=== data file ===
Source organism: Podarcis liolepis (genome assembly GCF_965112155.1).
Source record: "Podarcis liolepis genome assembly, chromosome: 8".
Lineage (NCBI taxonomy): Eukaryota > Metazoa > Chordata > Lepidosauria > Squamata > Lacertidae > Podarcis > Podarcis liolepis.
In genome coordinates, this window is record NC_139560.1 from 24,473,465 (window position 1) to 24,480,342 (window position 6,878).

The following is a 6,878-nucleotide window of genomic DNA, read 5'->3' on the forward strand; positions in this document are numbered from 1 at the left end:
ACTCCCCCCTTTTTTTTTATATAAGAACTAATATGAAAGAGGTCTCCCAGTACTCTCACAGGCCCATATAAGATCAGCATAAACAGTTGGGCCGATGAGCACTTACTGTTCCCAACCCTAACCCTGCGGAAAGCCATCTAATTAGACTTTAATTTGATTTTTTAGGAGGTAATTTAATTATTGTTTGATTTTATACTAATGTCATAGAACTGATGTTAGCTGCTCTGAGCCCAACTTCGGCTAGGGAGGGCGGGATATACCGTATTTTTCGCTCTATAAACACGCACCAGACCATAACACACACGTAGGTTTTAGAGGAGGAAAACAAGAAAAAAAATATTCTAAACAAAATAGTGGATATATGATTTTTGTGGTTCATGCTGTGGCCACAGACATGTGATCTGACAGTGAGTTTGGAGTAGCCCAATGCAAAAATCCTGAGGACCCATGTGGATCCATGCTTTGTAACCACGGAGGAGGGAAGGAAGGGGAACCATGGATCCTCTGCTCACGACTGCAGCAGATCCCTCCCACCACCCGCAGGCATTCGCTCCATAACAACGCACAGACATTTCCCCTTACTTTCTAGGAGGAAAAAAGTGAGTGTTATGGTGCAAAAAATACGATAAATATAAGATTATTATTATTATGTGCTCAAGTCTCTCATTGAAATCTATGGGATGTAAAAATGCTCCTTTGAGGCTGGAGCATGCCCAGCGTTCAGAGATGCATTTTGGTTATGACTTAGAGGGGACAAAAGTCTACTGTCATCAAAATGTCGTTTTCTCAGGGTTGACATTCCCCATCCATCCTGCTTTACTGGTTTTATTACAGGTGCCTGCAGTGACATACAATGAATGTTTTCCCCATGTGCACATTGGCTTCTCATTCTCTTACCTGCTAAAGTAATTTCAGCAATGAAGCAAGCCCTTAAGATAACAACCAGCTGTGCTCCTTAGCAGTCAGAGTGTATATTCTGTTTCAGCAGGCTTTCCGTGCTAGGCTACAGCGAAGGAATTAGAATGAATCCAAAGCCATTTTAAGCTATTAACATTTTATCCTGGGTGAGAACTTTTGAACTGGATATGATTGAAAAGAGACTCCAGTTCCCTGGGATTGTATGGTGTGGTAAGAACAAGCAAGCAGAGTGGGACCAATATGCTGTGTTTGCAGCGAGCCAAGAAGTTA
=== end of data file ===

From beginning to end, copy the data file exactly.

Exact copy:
Source organism: Podarcis liolepis (genome assembly GCF_965112155.1).
Source record: "Podarcis liolepis genome assembly, chromosome: 8".
Lineage (NCBI taxonomy): Eukaryota > Metazoa > Chordata > Lepidosauria > Squamata > Lacertidae > Podarcis > Podarcis liolepis.
In genome coordinates, this window is record NC_139560.1 from 24,473,465 (window position 1) to 24,480,342 (window position 6,878).

The following is a 6,878-nucleotide window of genomic DNA, read 5'->3' on the forward strand; positions in this document are numbered from 1 at the left end:
ACTCCCCCCTTTTTTTTTATATAAGAACTAATATGAAAGAGGTCTCCCAGTACTCTCACAGGCCCATATAAGATCAGCATAAACAGTTGGGCCGATGAGCACTTACTGTTCCCAACCCTAACCCTGCGGAAAGCCATCTAATTAGACTTTAATTTGATTTTTTAGGAGGTAATTTAATTATTGTTTGATTTTATACTAATGTCATAGAACTGATGTTAGCTGCTCTGAGCCCAACTTCGGCTAGGGAGGGCGGGATATACCGTATTTTTCGCTCTATAAACACGCACCAGACCATAACACACACGTAGGTTTTAGAGGAGGAAAACAAGAAAAAAAATATTCTAAACAAAATAGTGGATATATGATTTTTGTGGTTCATGCTGTGGCCACAGACATGTGATCTGACAGTGAGTTTGGAGTAGCCCAATGCAAAAATCCTGAGGACCCATGTGGATCCATGCTTTGTAACCACGGAGGAGGGAAGGAAGGGGAACCATGGATCCTCTGCTCACGACTGCAGCAGATCCCTCCCACCACCCGCAGGCATTCGCTCCATAACAACGCACAGACATTTCCCCTTACTTTCTAGGAGGAAAAAAGTGAGTGTTATGGTGCAAAAAATACGATAAATATAAGATTATTATTATTATGTGCTCAAGTCTCTCATTGAAATCTATGGGATGTAAAAATGCTCCTTTGAGGCTGGAGCATGCCCAGCGTTCAGAGATGCATTTTGGTTATGACTTAGAGGGGACAAAAGTCTACTGTCATCAAAATGTCGTTTTCTCAGGGTTGACATTCCCCATCCATCCTGCTTTACTGGTTTTATTACAGGTGCCTGCAGTGACATACAATGAATGTTTTCCCCATGTGCACATTGGCTTCTCATTCTCTTACCTGCTAAAGTAATTTCAGCAATGAAGCAAGCCCTTAAGATAACAACCAGCTGTGCTCCTTAGCAGTCAGAGTGTATATTCTGTTTCAGCAGGCTTTCCGTGCTAGGCTACAGCGAAGGAATTAGAATGAATCCAAAGCCATTTTAAGCTATTAACATTTTATCCTGGGTGAGAACTTTTGAACTGGATATGATTGAAAAGAGACTCCAGTTCCCTGGGATTGTATGGTGTGGTAAGAACAAGCAAGCAGAGTGGGACCAATATGCTGTGTTTGCAGCGAGCCAAGAAGTTA